I don’t really know what else to write about because it was kind of just like whatever you do when you’re at your own house. Watch some TV, eat a bunch of snacks, and talk story. After dinner the kids showered and watched Ponyo and Harry Potter. When it was time to go to bed my host mom drove me over to a hotel where I was going to stay for just that night. I felt kind of bad that they were going through the extra trouble and expense but the house was pretty packed and also I really just wanted a break from having to worry about acting a certain way whenever I am not alone (which is pretty much all the time). I got to enjoy a nice quiet room and a long soak in the bathtub then it was off to bed.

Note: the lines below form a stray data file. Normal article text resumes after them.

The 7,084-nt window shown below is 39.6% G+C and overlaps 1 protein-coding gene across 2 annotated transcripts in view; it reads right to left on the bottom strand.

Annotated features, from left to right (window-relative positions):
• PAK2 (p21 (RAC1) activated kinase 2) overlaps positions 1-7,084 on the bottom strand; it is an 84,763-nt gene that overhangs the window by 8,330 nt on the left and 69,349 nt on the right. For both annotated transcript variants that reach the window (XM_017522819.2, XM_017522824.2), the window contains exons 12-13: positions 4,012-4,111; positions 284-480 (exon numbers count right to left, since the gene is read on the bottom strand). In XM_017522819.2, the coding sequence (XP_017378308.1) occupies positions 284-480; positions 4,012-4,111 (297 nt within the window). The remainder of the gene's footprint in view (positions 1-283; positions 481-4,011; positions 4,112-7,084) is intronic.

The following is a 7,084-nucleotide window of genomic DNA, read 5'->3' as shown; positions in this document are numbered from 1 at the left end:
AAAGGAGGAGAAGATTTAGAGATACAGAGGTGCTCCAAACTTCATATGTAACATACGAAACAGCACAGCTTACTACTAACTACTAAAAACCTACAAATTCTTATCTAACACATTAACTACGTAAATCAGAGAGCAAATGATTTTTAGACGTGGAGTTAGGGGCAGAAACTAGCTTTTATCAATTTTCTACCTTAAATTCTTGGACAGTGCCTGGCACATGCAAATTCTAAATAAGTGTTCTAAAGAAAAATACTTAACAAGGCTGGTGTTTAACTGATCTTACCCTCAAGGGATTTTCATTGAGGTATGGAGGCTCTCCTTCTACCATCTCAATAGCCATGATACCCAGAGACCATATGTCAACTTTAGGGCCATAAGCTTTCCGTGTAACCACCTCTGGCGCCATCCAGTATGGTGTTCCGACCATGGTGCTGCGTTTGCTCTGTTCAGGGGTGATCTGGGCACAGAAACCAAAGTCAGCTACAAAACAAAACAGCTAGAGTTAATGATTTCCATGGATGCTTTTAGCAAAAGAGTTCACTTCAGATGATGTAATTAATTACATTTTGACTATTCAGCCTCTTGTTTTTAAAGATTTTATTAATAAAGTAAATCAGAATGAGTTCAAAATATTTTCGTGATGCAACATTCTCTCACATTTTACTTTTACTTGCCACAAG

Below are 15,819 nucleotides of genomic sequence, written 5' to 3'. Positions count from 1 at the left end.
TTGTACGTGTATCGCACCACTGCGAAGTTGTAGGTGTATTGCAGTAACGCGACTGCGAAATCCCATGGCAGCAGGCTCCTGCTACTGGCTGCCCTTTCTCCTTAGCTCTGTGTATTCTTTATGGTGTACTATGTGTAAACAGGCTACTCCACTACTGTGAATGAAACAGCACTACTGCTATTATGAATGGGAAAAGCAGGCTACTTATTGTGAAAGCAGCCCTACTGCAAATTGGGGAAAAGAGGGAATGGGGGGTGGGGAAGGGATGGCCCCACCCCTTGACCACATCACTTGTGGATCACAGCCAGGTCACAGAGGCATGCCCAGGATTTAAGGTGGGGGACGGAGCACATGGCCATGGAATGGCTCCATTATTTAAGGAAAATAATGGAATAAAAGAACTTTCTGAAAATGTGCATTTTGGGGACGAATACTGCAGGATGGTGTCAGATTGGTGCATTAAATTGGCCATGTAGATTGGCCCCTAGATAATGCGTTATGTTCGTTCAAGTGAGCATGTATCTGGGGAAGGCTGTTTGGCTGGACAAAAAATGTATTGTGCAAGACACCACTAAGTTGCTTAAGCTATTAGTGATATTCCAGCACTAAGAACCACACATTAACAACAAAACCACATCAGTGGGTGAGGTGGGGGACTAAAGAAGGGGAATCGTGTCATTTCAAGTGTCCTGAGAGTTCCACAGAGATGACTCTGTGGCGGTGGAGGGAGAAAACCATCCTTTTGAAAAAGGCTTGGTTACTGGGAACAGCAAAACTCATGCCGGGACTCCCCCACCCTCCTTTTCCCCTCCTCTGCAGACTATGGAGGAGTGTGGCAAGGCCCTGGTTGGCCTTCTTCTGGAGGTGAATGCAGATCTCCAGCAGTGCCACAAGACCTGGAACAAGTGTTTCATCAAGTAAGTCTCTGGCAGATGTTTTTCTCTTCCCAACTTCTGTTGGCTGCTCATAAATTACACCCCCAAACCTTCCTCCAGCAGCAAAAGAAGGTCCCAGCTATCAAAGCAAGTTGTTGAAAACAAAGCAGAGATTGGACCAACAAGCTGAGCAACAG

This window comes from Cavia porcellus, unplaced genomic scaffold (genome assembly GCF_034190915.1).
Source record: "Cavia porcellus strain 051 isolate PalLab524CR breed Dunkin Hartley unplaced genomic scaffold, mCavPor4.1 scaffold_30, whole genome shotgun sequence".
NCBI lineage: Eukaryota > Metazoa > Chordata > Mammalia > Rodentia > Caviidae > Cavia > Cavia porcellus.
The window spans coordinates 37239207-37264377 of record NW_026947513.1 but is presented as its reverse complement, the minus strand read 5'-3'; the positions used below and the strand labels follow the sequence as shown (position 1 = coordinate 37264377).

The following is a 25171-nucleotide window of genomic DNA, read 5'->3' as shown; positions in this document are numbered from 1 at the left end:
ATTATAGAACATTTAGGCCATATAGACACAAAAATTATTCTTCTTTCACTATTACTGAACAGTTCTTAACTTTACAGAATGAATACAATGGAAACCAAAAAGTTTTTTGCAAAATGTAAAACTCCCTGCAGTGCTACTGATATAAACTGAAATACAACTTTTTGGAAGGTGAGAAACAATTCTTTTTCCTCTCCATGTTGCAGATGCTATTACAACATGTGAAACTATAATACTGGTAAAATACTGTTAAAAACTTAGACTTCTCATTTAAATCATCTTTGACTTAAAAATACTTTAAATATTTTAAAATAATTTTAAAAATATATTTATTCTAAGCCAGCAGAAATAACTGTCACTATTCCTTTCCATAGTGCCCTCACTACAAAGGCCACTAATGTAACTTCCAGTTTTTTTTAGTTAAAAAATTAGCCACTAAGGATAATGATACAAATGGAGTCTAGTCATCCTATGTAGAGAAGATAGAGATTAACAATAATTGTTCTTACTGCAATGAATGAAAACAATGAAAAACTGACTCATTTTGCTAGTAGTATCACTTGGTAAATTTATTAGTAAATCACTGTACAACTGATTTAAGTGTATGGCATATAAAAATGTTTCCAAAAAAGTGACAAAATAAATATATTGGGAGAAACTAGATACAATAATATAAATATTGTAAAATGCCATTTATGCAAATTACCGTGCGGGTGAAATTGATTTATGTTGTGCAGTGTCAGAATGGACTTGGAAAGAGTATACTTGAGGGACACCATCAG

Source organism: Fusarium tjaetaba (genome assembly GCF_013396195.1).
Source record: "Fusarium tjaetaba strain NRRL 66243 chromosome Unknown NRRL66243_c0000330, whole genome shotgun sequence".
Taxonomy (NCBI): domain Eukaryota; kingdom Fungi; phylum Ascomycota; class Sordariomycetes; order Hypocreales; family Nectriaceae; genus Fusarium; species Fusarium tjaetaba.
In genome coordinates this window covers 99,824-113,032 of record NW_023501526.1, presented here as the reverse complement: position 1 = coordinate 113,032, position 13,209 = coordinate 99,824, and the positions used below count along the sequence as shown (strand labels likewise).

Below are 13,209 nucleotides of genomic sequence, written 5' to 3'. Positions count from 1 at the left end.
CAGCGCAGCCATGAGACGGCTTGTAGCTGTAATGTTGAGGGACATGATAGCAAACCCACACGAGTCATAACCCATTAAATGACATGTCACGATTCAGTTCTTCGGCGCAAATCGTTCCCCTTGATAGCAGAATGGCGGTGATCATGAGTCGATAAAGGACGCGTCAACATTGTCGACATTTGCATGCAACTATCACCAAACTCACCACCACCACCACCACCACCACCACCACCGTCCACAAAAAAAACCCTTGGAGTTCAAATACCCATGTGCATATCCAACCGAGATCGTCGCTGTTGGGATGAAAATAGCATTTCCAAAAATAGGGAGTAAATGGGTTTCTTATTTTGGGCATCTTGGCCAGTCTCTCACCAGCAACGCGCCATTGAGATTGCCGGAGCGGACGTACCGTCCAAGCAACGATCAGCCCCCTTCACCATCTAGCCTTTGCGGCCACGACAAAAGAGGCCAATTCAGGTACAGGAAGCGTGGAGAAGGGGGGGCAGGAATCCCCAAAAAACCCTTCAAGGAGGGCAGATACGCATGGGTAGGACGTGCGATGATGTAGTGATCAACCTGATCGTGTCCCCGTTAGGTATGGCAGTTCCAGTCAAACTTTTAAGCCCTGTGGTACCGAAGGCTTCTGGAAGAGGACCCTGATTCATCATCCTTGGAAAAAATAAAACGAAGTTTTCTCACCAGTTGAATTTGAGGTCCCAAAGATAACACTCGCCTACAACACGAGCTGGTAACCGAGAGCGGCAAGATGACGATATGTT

My host mom got me the breakfast set so I was able to go to the dining hall and pick up a breakfast. I chose the washoku, Japanese-style breakfast over the Western breakfast because I love me my fish, rice, miso soup, and little sides.
Once breakfast was over I packed up my stuff and moved to the lobby to wait for my host family to retrieve me. Once we were reunited then we hopped in the car to take a long drive towards Lake Suwa, which was what inspired the one featured in the animated movie Kimi no Na Wa that has become super popular recently around the world.
It was a long drive but it was so worth it. It was as beautiful as imagined and I can definitely see how it resembled the one in the movie which I had gone to see with my host mom a while back. Below is a picture from the movie. Can you see the resemblance?